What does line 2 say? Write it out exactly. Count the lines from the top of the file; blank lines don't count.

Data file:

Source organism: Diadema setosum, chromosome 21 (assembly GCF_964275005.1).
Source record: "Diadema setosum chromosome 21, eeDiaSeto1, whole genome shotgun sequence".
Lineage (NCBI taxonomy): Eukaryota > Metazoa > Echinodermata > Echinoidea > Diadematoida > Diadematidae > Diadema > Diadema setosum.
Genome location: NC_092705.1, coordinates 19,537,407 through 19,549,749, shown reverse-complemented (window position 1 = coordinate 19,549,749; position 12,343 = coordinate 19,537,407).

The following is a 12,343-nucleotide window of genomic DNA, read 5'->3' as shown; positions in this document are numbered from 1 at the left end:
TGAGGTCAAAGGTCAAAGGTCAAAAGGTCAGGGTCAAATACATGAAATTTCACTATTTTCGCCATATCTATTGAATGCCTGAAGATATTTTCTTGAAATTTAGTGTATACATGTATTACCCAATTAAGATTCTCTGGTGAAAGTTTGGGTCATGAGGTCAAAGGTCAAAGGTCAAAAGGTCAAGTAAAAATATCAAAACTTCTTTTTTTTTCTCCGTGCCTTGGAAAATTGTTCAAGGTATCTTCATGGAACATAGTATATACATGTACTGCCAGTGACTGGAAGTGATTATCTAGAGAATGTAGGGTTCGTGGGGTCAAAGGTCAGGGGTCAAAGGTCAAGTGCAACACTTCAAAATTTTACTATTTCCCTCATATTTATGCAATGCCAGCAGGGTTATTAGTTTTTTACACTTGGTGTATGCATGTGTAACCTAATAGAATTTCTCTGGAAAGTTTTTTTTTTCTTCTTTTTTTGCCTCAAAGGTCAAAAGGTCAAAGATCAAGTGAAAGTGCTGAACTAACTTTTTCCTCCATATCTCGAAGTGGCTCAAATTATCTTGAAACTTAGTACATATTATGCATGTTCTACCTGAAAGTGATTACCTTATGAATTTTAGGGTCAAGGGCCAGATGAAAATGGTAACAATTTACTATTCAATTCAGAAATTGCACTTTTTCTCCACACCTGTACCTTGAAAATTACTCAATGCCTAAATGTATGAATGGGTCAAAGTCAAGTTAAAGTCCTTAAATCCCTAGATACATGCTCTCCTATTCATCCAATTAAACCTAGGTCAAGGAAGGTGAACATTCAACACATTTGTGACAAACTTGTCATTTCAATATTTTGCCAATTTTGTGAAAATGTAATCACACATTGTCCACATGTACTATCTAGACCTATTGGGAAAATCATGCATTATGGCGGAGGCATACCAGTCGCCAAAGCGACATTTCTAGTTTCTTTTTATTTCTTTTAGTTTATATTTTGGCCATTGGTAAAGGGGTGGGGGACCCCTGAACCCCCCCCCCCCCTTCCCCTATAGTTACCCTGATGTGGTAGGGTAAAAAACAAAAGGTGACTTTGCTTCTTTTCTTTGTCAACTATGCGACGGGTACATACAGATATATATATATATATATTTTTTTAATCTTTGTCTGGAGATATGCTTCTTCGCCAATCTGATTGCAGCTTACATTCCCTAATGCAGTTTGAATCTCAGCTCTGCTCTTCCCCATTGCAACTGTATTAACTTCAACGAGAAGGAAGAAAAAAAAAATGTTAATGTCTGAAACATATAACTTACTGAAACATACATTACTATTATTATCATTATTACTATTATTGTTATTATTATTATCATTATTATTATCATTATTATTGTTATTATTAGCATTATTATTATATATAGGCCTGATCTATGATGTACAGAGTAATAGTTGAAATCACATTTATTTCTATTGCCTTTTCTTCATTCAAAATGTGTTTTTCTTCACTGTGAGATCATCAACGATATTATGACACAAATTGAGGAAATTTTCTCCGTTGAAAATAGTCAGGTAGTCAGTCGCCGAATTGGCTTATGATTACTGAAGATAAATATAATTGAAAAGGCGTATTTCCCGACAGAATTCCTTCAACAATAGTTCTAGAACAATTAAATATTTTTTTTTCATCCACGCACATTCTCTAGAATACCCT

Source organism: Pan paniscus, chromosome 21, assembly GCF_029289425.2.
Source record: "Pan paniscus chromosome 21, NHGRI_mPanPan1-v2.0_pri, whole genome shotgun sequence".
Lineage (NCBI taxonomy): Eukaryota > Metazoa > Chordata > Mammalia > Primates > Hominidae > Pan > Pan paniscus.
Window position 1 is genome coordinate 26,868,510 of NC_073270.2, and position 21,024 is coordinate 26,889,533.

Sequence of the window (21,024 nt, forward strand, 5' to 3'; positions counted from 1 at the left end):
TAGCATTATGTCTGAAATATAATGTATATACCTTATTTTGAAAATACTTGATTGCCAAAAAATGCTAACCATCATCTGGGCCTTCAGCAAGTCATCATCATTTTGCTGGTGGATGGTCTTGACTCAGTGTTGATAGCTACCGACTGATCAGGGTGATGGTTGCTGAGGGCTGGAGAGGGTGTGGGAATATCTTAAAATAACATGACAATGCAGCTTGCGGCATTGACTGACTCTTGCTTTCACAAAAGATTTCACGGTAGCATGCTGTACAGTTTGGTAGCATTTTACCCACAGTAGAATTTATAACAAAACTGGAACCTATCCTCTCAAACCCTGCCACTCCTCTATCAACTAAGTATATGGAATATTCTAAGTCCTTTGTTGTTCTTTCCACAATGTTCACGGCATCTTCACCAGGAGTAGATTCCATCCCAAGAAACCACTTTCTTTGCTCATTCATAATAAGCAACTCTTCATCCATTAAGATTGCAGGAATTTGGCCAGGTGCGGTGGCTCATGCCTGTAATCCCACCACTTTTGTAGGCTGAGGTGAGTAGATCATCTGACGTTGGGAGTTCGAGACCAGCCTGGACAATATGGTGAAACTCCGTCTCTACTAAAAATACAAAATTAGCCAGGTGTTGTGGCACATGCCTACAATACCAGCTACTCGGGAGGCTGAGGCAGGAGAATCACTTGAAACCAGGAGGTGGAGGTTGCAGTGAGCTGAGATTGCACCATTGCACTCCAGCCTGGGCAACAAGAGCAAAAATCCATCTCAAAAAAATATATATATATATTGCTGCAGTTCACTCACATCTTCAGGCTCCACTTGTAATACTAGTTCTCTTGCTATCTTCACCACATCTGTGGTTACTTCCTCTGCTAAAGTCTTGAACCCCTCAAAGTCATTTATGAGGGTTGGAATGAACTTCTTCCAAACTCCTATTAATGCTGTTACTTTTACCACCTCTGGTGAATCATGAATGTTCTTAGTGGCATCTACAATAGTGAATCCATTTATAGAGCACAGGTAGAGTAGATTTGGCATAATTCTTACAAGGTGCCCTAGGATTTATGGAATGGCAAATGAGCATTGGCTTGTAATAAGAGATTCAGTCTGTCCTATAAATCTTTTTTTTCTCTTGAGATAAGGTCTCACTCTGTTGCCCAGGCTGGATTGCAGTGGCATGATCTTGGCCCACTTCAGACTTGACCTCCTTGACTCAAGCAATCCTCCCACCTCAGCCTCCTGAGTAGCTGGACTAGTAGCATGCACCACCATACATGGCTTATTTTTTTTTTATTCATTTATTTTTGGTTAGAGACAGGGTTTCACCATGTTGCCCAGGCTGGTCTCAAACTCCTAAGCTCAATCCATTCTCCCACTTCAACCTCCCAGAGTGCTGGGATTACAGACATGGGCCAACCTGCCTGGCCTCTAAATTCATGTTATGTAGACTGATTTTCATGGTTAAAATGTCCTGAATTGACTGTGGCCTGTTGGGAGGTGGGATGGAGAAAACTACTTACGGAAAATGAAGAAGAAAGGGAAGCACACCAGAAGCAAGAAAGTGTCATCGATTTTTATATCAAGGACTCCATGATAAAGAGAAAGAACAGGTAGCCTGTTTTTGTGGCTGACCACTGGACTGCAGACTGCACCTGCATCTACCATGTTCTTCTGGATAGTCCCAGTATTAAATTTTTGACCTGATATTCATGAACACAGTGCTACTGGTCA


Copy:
Source record: "Diadema setosum chromosome 21, eeDiaSeto1, whole genome shotgun sequence".